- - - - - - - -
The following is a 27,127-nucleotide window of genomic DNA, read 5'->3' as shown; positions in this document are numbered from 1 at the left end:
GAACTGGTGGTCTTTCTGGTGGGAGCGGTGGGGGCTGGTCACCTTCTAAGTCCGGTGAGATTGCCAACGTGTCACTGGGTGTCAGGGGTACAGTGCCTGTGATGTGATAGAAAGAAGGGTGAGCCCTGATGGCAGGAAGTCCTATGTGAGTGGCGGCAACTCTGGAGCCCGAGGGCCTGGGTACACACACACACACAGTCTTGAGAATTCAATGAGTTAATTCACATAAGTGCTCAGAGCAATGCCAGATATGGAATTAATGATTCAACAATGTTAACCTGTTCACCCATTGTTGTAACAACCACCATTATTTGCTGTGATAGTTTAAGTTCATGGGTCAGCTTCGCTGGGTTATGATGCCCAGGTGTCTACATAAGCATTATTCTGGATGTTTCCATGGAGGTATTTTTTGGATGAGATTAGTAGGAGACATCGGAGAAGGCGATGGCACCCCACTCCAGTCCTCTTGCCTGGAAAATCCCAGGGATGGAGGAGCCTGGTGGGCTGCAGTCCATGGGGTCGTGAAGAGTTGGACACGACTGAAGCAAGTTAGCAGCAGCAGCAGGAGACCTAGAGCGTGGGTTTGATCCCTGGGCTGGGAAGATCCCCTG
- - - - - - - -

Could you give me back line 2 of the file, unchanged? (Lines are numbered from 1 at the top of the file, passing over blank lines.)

GAACTGGTGGTCTTTCTGGTGGGAGCGGTGGGGGCTGGTCACCTTCTAAGTCCGGTGAGATTGCCAACGTGTCACTGGGTGTCAGGGGTACAGTGCCTGTGATGTGATAGAAAGAAGGGTGAGCCCTGATGGCAGGAAGTCCTATGTGAGTGGCGGCAACTCTGGAGCCCGAGGGCCTGGGTACACACACACACACAGTCTTGAGAATTCAATGAGTTAATTCACATAAGTGCTCAGAGCAATGCCAGATATGGAATTAATGATTCAACAATGTTAACCTGTTCACCCATTGTTGTAACAACCACCATTATTTGCTGTGATAGTTTAAGTTCATGGGTCAGCTTCGCTGGGTTATGATGCCCAGGTGTCTACATAAGCATTATTCTGGATGTTTCCATGGAGGTATTTTTTGGATGAGATTAGTAGGAGACATCGGAGAAGGCGATGGCACCCCACTCCAGTCCTCTTGCCTGGAAAATCCCAGGGATGGAGGAGCCTGGTGGGCTGCAGTCCATGGGGTCGTGAAGAGTTGGACACGACTGAAGCAAGTTAGCAGCAGCAGCAGGAGACCTAGAGCGTGGGTTTGATCCCTGGGCTGGGAAGATCCCCTG